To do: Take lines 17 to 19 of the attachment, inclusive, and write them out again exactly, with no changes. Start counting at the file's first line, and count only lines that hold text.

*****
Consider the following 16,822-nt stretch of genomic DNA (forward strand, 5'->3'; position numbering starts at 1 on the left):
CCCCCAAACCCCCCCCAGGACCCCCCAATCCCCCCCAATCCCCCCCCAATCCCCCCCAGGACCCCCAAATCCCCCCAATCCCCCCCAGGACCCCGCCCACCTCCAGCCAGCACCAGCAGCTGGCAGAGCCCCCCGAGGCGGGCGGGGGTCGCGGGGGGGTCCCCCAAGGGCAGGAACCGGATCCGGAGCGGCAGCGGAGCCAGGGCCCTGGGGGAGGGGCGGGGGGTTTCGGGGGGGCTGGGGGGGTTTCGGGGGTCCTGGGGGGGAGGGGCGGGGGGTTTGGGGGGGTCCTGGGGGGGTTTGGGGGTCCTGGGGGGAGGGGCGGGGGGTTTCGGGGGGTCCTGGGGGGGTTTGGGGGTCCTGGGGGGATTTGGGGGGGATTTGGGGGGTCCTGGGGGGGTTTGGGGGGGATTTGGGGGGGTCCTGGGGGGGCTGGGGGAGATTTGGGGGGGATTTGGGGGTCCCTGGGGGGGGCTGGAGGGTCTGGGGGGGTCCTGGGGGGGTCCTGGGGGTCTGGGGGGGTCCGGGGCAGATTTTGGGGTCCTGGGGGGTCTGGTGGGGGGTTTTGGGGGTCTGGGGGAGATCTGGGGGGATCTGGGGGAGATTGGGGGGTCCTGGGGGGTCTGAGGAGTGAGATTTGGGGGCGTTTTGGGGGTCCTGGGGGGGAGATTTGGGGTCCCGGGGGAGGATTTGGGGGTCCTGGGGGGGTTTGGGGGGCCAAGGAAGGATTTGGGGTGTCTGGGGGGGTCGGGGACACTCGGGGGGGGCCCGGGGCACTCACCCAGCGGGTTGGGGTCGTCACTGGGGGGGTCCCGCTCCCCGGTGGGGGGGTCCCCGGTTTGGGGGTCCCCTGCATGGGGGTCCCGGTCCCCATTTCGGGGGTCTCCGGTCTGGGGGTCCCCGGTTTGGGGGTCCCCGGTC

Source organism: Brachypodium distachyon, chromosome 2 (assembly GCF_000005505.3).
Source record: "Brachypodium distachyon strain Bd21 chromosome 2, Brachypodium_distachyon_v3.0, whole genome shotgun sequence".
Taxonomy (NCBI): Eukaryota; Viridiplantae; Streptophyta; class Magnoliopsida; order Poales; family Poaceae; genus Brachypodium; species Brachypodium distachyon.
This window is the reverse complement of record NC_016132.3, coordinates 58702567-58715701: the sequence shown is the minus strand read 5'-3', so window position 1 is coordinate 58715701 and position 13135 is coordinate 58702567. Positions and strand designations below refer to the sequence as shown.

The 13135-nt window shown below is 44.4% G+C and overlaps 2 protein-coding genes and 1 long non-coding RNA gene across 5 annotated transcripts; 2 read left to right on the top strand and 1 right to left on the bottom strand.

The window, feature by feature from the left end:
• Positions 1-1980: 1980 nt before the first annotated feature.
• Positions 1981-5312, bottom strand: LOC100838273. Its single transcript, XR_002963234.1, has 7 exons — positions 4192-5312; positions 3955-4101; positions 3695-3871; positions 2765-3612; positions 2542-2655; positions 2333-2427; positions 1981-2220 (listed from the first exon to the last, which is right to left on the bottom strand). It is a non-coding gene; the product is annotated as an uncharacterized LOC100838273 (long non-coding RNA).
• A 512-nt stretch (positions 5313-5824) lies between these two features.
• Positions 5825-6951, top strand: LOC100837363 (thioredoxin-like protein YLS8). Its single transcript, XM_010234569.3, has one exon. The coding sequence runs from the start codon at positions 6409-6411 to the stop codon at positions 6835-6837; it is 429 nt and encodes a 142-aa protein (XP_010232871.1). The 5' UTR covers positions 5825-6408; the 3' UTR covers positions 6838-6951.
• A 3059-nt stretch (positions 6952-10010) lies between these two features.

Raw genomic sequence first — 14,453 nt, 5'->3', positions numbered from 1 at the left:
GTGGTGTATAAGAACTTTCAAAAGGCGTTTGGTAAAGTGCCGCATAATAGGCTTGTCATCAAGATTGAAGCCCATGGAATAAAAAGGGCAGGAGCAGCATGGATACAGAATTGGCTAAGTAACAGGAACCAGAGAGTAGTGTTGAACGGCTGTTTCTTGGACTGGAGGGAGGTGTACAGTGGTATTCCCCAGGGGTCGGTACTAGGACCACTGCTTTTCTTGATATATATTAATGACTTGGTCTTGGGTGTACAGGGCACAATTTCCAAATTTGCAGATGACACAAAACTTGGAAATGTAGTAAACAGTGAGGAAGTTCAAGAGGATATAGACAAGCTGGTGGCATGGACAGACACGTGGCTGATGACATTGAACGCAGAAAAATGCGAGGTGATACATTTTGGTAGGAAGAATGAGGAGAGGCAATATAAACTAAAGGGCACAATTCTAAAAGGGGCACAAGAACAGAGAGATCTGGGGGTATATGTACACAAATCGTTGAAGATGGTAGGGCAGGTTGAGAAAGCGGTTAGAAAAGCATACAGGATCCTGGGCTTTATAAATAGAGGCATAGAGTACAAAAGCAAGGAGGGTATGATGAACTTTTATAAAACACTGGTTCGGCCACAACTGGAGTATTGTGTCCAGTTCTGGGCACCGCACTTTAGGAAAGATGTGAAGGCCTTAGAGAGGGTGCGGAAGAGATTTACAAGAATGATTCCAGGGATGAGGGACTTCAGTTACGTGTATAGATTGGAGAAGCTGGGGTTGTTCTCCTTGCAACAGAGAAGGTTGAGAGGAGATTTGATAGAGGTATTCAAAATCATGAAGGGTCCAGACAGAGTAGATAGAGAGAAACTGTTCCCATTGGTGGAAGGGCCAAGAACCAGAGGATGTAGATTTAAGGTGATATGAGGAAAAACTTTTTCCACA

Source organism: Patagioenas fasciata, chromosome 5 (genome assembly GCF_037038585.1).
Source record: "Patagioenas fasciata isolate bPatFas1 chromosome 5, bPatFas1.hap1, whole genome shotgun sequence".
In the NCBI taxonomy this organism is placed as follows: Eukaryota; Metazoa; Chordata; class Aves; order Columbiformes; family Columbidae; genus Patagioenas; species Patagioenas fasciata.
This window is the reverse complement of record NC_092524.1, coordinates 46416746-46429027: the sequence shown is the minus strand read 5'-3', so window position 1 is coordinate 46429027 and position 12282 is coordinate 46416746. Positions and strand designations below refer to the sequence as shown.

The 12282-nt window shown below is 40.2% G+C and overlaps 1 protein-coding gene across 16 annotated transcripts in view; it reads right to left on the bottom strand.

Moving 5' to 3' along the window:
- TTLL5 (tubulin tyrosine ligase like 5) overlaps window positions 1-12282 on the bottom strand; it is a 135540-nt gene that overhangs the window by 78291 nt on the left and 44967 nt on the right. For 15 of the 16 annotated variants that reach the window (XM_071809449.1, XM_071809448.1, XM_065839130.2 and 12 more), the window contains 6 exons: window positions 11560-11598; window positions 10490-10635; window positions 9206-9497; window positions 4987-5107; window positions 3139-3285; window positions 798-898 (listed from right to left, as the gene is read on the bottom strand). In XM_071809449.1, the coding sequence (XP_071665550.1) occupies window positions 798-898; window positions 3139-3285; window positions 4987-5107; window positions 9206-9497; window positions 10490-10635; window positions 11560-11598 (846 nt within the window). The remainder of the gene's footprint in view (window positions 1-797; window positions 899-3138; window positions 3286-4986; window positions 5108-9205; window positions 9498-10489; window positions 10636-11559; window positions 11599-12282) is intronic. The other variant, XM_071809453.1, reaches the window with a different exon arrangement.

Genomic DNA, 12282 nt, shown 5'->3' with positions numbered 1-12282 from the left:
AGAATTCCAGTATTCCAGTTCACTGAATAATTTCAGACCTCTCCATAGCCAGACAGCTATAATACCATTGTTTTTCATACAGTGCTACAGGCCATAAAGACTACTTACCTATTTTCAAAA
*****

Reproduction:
Source record: "Patagioenas fasciata isolate bPatFas1 chromosome 5, bPatFas1.hap1, whole genome shotgun sequence".
In the NCBI taxonomy this organism is placed as follows: Eukaryota; Metazoa; Chordata; class Aves; order Columbiformes; family Columbidae; genus Patagioenas; species Patagioenas fasciata.
This window is the reverse complement of record NC_092524.1, coordinates 46416746-46429027: the sequence shown is the minus strand read 5'-3', so window position 1 is coordinate 46429027 and position 12282 is coordinate 46416746. Positions and strand designations below refer to the sequence as shown.